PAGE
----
BACKGROUND: Odontoid fractures are the most common cervical spine fracture in the geriatric population; however, the treatment of type II odontoid fractures in this age group is controversial.
OBJECTIVE: To compare the short-term (<3 months) mortality, long-term (≥12 months) mortality, and complication rates of patients >60 years of age with a type II odontoid fracture managed either operatively or nonoperatively.
METHODS: We performed a systematic review of literature published between January 1, 2000, and February 1, 2015, related to the treatment of type II odontoid fractures in patients >60 years of age. An analysis of short-term mortality, long-term mortality, and the occurrence of complications was performed.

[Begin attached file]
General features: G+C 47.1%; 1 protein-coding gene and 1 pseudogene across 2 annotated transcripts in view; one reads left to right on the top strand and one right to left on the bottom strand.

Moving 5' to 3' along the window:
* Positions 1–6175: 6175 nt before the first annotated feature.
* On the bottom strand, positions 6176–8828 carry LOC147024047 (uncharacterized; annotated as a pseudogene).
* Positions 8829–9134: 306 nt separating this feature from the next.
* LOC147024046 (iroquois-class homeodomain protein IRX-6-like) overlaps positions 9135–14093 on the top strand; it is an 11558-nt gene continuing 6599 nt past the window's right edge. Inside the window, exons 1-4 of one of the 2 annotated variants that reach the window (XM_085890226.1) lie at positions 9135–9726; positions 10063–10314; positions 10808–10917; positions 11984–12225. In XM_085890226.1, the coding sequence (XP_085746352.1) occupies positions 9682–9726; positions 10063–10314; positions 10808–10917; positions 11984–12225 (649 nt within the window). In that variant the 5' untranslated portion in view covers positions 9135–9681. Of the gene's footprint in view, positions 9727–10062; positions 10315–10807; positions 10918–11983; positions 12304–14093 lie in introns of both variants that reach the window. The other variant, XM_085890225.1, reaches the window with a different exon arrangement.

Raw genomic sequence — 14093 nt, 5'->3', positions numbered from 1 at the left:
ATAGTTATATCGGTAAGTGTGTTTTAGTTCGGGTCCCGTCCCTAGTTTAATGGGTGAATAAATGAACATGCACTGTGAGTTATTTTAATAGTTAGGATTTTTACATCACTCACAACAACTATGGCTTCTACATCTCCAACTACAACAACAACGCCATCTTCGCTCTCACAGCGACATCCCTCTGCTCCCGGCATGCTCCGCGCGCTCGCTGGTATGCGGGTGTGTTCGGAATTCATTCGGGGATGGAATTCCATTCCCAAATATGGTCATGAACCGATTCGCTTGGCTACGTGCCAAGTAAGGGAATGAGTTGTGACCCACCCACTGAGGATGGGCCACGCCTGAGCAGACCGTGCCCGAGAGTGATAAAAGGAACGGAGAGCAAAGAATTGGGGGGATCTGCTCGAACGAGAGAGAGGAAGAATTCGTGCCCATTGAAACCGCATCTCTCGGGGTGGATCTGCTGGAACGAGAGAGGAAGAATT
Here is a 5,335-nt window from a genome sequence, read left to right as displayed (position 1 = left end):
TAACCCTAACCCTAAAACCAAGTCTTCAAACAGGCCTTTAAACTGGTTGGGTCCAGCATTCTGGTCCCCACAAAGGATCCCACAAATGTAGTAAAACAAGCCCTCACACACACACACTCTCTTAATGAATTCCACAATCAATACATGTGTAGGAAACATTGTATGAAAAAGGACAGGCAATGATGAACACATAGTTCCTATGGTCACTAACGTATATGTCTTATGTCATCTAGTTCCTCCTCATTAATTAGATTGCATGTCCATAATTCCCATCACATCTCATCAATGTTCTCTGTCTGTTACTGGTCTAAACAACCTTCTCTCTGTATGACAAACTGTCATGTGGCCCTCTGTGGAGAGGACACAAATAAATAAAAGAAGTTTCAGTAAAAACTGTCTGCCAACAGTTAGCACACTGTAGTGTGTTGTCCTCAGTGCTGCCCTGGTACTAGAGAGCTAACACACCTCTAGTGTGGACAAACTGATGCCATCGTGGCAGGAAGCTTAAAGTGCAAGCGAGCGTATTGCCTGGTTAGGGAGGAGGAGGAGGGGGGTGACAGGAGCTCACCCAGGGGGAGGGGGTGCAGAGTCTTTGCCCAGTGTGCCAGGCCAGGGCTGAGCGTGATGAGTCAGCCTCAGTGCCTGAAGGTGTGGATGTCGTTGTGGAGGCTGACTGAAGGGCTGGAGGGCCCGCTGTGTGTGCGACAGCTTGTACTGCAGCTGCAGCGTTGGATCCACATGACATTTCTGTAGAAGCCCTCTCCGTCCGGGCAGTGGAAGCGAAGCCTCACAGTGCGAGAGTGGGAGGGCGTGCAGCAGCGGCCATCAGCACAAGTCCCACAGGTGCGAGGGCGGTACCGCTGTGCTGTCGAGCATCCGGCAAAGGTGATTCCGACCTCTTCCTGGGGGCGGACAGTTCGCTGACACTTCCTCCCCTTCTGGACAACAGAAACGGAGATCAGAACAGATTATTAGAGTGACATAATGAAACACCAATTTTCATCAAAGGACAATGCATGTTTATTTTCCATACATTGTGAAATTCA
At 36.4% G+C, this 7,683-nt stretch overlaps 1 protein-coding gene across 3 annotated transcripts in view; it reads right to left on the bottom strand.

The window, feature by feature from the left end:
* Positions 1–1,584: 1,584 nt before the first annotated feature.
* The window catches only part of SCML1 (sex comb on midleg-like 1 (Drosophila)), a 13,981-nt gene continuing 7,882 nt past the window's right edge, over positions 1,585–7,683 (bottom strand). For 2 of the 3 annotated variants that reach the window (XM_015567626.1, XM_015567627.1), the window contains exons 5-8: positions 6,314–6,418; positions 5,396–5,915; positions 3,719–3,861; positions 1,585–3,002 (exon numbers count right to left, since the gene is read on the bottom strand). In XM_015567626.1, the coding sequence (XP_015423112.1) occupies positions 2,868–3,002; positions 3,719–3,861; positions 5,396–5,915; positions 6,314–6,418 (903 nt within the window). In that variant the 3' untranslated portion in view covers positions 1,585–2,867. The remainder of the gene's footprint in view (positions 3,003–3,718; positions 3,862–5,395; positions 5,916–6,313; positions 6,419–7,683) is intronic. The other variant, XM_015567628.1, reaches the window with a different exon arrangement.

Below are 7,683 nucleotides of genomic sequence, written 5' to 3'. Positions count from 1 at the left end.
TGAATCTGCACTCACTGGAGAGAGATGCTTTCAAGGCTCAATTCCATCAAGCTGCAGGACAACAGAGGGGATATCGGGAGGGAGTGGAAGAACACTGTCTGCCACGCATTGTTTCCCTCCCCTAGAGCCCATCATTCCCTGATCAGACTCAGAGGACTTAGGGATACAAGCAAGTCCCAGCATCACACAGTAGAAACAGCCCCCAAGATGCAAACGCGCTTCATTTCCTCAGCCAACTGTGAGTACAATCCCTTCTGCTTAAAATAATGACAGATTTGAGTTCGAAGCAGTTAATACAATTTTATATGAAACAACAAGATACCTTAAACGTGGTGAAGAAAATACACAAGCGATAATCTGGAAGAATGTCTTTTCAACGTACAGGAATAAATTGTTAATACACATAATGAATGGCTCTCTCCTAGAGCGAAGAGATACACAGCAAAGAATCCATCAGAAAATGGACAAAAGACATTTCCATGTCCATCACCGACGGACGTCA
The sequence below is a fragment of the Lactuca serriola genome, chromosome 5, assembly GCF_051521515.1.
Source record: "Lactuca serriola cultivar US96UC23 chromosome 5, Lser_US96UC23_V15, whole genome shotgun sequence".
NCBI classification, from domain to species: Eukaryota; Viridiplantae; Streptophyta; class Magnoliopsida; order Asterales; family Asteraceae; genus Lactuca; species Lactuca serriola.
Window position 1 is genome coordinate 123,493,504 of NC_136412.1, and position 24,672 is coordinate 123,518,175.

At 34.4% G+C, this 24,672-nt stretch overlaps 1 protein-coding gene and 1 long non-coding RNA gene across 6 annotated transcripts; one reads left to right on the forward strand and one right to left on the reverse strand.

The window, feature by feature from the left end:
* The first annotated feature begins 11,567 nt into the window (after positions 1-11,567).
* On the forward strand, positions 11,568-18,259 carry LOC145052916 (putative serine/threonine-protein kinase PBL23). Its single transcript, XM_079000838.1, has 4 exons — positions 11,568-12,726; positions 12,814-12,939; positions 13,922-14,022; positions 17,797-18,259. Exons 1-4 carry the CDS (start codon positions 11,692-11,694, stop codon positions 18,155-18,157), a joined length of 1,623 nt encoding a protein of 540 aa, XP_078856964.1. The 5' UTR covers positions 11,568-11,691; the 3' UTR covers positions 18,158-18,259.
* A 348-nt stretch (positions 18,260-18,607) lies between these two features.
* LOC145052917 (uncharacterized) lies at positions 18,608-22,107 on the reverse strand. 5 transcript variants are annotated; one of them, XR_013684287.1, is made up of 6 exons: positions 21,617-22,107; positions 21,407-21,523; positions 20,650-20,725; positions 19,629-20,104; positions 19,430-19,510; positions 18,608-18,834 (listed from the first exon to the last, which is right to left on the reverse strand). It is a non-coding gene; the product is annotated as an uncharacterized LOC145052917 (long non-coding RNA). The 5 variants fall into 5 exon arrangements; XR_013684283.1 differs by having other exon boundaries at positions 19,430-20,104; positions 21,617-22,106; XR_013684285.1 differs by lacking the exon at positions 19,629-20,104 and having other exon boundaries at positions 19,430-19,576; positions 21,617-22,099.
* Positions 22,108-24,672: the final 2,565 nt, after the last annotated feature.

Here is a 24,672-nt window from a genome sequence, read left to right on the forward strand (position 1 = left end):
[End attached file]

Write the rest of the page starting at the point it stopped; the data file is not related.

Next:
RESULTS: A total of 452 articles were identified, of which 21 articles with 1233 patients met the inclusion criteria. Short-term mortality (odds ratio, 0.43; 95% confidence interval, 0.30-0.63) and long-term mortality (odds ratio, 0.47; 95% confidence interval, 0.34-0.64) were lower in patients who underwent surgical treatment than in those who had nonsurgical treatment, and there were no significant differences in the rate of complications (odds ratio, 1.01; 95% confidence interval, 0.63-1.63). Surgical approach (posterior vs anterior) showed no significant difference in mortality or complication rate. Similarly, no difference in mortality or complication rate was identified with hard collar or a halo orthosis immobilization.
CONCLUSION: The current literature suggests that well-selected patients >60 years of age undergoing surgical treatment for a type II odontoid fracture have a decreased risk of short-term and long-term mortality without an increase in the risk of complications.
AOSpine: The Aging Spine is online and full-text access is free.